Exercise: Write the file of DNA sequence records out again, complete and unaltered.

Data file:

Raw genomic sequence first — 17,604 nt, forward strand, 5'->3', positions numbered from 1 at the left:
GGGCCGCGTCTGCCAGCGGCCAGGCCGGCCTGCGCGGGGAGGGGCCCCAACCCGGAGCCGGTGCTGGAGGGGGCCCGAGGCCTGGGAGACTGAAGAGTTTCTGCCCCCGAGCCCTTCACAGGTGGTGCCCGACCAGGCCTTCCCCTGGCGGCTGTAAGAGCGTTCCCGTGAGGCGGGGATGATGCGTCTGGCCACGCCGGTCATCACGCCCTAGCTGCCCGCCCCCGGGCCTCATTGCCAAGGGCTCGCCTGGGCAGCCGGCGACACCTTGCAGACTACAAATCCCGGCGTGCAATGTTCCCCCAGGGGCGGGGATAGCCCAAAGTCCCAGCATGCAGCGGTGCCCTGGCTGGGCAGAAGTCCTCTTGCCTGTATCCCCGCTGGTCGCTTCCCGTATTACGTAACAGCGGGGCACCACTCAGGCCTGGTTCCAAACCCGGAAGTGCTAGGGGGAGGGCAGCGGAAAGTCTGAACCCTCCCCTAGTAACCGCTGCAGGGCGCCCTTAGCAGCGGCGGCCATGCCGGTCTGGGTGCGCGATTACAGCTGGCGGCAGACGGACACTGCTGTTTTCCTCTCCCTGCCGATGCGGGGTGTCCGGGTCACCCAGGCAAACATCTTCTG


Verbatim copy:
Raw genomic sequence first — 17,604 nt, forward strand, 5'->3', positions numbered from 1 at the left:
GGGCCGCGTCTGCCAGCGGCCAGGCCGGCCTGCGCGGGGAGGGGCCCCAACCCGGAGCCGGTGCTGGAGGGGGCCCGAGGCCTGGGAGACTGAAGAGTTTCTGCCCCCGAGCCCTTCACAGGTGGTGCCCGACCAGGCCTTCCCCTGGCGGCTGTAAGAGCGTTCCCGTGAGGCGGGGATGATGCGTCTGGCCACGCCGGTCATCACGCCCTAGCTGCCCGCCCCCGGGCCTCATTGCCAAGGGCTCGCCTGGGCAGCCGGCGACACCTTGCAGACTACAAATCCCGGCGTGCAATGTTCCCCCAGGGGCGGGGATAGCCCAAAGTCCCAGCATGCAGCGGTGCCCTGGCTGGGCAGAAGTCCTCTTGCCTGTATCCCCGCTGGTCGCTTCCCGTATTACGTAACAGCGGGGCACCACTCAGGCCTGGTTCCAAACCCGGAAGTGCTAGGGGGAGGGCAGCGGAAAGTCTGAACCCTCCCCTAGTAACCGCTGCAGGGCGCCCTTAGCAGCGGCGGCCATGCCGGTCTGGGTGCGCGATTACAGCTGGCGGCAGACGGACACTGCTGTTTTCCTCTCCCTGCCGATGCGGGGTGTCCGGGTCACCCAGGCAAACATCTTCTG